IB Net Payout Yields Model

Bearish Bernstien Becomes Berry Bullish

Ok, that's my best attempt at being creative. Richard Bernstien appeared on Fast Money last night to talk about some of his bullish calls for 2010. I'll take their word for his bearish stance earlier this year, but I'm not sure all of his calls are so bullish. At least, he is more bullish now and we're agreeable with that switch.

Stone Fox Capital definitely agrees with the points that stocks will be positive because of higher profits and that small caps are likely to outperform. We're not so agreeable that the dollar will rally and end the carry trade with the massive government spending and debt planned.

Below we give out opinions of his points.

1. Stock and bond market returns in the US will again be positive.

2. The US dollar is likely to meaningfully appreciate once market-driven short-term rates begin to rise. [When they do rise it'll be long after most other countries and the rate will be much lower. We just don't see the dollar rising against most currencies unless that country is exceptionally weak]

3. US dollar “carry trades” could get killed as 2010 progresses and the US dollar appreciates. Once accounting for leverage, hedge fund performance will likely trail long-only equity performance.

4. The Fed will spend the second half of the year trying to catch up to, and flatten, the yield curve. Short-term rates could increase more than investors currently think. Long-term rates could rise quite a bit in the first part of the year as inflation finally begins to appear, but are likely to fall during the second half of the year when the markets realize the Fed is serious about fighting inflation. The curve is likely to be much flatter one year from today than it is currently. [The curve can't get much larger so by nature it'll be flatter, but that doesn't mean that it'll be flat. Moving the Fed Funds rate to 2% isn't bearish just because its a higher short term rate. 2% is still historically low]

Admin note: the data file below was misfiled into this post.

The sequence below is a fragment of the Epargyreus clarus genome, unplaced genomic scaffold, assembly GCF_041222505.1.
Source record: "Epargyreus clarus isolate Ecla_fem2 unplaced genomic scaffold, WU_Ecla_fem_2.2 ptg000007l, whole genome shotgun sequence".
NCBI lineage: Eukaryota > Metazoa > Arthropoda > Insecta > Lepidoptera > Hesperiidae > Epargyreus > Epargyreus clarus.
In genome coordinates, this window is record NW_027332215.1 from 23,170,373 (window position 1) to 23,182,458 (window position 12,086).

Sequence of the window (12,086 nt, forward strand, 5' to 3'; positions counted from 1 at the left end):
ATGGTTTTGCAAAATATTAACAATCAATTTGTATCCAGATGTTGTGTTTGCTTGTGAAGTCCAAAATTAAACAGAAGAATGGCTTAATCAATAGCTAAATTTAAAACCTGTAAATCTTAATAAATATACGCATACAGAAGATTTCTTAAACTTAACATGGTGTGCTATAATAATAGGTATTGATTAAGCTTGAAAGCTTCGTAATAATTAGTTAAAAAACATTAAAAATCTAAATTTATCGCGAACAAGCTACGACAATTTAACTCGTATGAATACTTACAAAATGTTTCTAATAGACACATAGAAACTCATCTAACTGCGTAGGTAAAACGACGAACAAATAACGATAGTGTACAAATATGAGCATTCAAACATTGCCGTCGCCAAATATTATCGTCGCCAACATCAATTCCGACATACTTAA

5. Corporate profits are likely to explode to the upside during 2010. Trailing four-quarter S&P 500 reported earnings growth could exceed 100%. Investors still seem to be under-estimating the operating and financial leverage that is built into corporate profits. [This is where we completely agree. Investors are underestimating corporate profits as evidenced by NKE, ORCL, and RIMM last night. In the worst economy in 70 years, corporations are still generating significant profits and margins. That should only soar as the weakness of last year is left behind]

6. Employment in the US will probably continue to improve. Consumer Discretionary stocks will likely be among the best performing sectors. [True. The economy will likely add jobs beginning at least January. Don't be surprised by a weak December as corporations look at one final cleansing before the new year. Consumer Discretionary stocks will likely rally strong, but then look for years of underperformance like the techs in the mid 2000s. A stock like LIZ could easily double or triple this year and still be down 50% from recent highs]

7. Treasuries will probably underperform stocks. That underperformance is unfortunately likely to reinforce both individual and institutional investors’ views that it is wise to be under-diversified. [Rates can only go up from these low levels. Treasuries should be avoided]

8. Small cap value, I think, will be the US’s best performing size/style segment. Small banks outperformance might be the biggest surprise for 2010. [100% agree that small cap financials and other value plays are still down 50-75% from highs. It won't even take a good company for the stock to double. AER trades at 4x expected 2010 earnings so doubling to 8x would only be expected in a normal markt]

9. Financial regulation will progress, but the bull market will probably aid politicians’ “forgetfulness”. As a result, new regulation could be relatively meaningless. In my opinion, serious regulation won’t occur until after the next downturn, which could be worse if no meaningful new regulation is implemented in 2010. [We're more concerned about other new regulations like healthcare and cap and trade and especially increases to capital gains taxes. Taxes that Democrats will likely justify if the market remains strong]

10. I think the Democrats will do better in the 2010 mid-term elections than people currently think they will. It seems very likely to me that in December 2010, investors will look back on the year and realize that monetary and fiscal policy stimulus still works. [Maybe if the job market improves by then. If not, the Dems would be mangled for focusing on new regulation that has clearly hurt jobs in the small business area]

Below are the results of the poll attached to the article on CNBC. Its still very interesting to note how bearish the people sophisticated enough to follow CNBC are these days. 57% of the people reading that post don't agree with him. All these polls seems to smack against the conventional wisdom of most polls that suggest people are bullish about the stock market.

Do you share Richard Bernstein's bullish outlook for 2010? * 5071 responses
Yes, we're out of the woods and stocks are going higher.
No, the economy is weak and trouble overseas will send markets tumbling.
Not a Scientific Survey. Results may not total 100% due to rounding.


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